"ALTHOUGH it's had a couple of big ones in the States, Deep Purple has yet to register here at home. And it's just possible that this could do the trick - it's one of those numbers that could either be a smash hit or a massive flop! Penned by the Greenaway-Cook team, it's a medium-pacer with a strong gospel-revivalist flavour. lan Gillan delivers the preacher-like lyrics effectively, though I could have done without the screams, while the bluesy organ and strident guitar maintain an atmospheric backcloth. A disc that's laden with mystique and compulsion, and which - in its more inspired moments - develops a rock-like quality."
(week ending August 2nd 1969, NME)


"A stunningly good album from a group that proves several things on it: 1/ That rock, given a fresh stab and alert material, is still one of the most rewarding areas of contemporary music. 2/ That it need not all be frenzy, but can also reach out and project a message when it's cool and wistful. 3/ That Ritchie Blackmore is not merely a fast guitarist, but one with immense style and presence. The recording quality here is so good that, perhaps for the first time, the textures of some fine instrumentalists, and let's not forget a powerrful singer, are given the correct emphasis. On "Child In Time" lan Gillan's blistering vocal, moralising in too general terms about the State Of Things, is matched only in style by Blackmore's masterly guitar work which is completely in context. His sympathy with the mood of each work throughout this album is quite remarkable. Jon Lord's exciting work at the organ is another strength and as a unit they are perfectly integrated. A magnificent album, which no enthusiast of today's music dare miss."
(1970, UK music paper)


"DEEP PURPLE have the disadvantage of having to live up to a reputation, but they'll have no worries with 'Fireball'. They also have to keep up a stream of good sounds, while fending off attempts by other groups to pick their brains and musical originality. They'll manage that too. With the exception of one back, 'Fireball' is undiluted, funky Purple. The exception, a sad inclusion to an othenwise extremely good album, is 'Anyone's Daughter'. Ian Gillan's vocals aren't really suitable for Dylanesque talking blues, and as the words come close to banal, the whole number just comes over as a send up. If it was intended as such, it seems an awful waste of time and effort.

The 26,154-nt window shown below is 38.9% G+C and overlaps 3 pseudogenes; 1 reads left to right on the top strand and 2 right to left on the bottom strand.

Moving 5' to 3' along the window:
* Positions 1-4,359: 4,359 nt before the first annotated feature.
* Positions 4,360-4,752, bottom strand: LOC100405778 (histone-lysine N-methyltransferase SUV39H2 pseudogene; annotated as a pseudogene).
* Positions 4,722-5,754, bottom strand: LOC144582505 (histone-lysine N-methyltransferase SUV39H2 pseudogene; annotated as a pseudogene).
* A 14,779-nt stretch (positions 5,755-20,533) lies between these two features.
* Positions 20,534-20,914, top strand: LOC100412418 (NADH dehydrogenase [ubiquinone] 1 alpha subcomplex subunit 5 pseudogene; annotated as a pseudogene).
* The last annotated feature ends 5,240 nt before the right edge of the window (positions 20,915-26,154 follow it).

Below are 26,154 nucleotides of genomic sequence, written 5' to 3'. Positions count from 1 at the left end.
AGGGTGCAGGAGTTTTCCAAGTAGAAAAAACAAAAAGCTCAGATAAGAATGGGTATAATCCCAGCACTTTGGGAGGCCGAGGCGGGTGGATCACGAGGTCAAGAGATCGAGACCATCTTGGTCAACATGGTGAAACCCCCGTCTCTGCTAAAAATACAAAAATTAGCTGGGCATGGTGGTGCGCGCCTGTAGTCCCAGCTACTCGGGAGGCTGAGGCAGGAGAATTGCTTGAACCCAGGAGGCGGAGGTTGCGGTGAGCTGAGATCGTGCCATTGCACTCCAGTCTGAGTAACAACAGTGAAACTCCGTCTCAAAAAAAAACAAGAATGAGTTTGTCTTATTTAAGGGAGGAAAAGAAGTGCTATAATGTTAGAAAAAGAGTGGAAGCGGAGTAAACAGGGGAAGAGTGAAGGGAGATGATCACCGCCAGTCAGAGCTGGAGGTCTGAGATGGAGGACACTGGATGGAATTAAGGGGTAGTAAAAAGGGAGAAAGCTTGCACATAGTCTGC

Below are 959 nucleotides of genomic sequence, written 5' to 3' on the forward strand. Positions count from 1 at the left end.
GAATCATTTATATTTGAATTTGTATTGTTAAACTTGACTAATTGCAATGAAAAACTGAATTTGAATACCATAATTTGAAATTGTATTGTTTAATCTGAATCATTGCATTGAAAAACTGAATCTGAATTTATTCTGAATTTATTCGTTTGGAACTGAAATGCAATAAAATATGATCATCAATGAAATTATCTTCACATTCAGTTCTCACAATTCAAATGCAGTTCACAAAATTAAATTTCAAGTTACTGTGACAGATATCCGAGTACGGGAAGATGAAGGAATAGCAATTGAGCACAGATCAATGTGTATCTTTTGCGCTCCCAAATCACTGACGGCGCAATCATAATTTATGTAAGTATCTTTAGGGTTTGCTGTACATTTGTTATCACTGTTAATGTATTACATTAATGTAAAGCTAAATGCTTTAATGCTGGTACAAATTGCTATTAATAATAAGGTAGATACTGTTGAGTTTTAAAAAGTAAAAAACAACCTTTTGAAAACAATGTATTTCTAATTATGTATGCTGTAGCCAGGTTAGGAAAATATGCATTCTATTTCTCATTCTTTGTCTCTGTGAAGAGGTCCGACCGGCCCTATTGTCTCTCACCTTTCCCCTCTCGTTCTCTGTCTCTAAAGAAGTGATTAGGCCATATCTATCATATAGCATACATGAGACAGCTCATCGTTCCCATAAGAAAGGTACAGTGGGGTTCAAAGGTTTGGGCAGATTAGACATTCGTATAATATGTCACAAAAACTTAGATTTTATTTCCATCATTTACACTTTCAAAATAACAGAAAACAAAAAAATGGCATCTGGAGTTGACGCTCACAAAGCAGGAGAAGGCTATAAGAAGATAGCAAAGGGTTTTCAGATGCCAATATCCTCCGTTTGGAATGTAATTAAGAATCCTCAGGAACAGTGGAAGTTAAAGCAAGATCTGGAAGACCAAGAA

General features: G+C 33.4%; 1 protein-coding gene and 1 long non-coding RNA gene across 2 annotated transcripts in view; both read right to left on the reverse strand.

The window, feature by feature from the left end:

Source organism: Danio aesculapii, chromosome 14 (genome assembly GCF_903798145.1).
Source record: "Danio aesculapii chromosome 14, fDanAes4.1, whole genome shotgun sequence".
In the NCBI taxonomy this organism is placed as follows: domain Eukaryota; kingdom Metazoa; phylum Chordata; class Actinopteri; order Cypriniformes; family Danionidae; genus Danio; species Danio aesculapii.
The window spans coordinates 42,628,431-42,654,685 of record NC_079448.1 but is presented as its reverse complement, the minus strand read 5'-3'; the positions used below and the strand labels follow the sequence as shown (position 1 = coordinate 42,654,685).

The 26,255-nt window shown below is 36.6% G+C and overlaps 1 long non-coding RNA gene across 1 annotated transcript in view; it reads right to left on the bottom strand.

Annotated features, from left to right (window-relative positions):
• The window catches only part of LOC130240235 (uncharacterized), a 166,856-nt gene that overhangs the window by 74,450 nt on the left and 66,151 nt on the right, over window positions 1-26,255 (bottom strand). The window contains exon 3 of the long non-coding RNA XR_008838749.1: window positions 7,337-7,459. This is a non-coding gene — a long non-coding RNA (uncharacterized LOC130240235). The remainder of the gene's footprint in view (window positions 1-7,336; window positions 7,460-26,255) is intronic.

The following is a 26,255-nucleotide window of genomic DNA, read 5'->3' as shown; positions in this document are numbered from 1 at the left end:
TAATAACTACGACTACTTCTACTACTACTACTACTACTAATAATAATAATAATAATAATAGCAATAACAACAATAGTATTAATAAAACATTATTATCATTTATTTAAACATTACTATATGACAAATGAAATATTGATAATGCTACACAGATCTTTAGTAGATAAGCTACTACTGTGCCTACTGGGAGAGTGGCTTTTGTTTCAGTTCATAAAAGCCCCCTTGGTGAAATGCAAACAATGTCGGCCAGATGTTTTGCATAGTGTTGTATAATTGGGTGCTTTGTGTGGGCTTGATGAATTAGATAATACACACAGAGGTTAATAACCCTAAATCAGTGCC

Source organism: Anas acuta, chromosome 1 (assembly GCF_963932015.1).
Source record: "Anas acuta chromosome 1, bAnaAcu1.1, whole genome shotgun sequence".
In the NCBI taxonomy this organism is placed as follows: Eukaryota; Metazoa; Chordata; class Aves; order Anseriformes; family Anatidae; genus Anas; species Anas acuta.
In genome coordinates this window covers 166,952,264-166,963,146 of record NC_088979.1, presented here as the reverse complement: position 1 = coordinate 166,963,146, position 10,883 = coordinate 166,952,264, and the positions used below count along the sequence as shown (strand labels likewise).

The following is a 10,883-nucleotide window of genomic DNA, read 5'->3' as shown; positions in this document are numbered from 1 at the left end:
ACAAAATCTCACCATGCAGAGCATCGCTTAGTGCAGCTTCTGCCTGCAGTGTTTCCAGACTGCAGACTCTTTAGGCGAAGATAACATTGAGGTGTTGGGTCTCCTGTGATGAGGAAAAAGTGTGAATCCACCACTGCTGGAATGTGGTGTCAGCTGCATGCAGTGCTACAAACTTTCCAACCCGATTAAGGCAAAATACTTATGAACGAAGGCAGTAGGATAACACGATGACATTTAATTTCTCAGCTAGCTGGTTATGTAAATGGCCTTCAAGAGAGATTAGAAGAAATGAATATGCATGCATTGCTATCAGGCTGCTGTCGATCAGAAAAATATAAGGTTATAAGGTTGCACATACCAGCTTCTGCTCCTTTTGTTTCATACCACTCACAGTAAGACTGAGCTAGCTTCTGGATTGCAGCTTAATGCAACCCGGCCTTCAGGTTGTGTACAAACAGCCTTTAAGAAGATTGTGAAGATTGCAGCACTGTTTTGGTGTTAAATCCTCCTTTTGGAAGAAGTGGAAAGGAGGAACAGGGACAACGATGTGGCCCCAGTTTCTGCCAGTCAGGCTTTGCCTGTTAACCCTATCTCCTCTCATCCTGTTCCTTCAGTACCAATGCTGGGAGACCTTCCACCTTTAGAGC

Now for the good news, and that's the re
maining six tracks. While they an different in musical and lyrical content, they have kept an identifiable theme running through with strong organ and bass lines from Jon Lord and Roger Glover. For arrangement and all over goodness, 'Fools' is half a head in front. Emotive searing words are fitted to a tight drum/guitar accompaniment, with a plaintive organ backing soaring through it all.
  Again with the accent on the words, 'No One Came' follows a close second. The songs all seem rather bitter-sweet, but create good feelings all the same
   Quality-very good. Value for money-yes, definitely."   (1971, Disc)


"Just like its magnificent predecessor "Machine Head", this double album, which captures Deep Purple at their very best in the Land Of The Rising Sun, more than substantiates the undisputed truth that they're one of the few groups who have managed to combine creative intelligence with complex high-energy electric rock.
   Following in the grand tradition of great British rock bands, the Purple Gang - perhaps, even more so than ELP - have in their own inimitable way extended the early experiments of The Nice. However, in no way are Deep Purple plagiarists, they are what they play, and that's the reason why they enjoy mass acceptance. Purple have two major assets that The Nice lacked - an exceedingly professional full-lunged front man in lan Gillan, and the greased- lightnin' digital gymnastics of guitarist Richie Blackmore.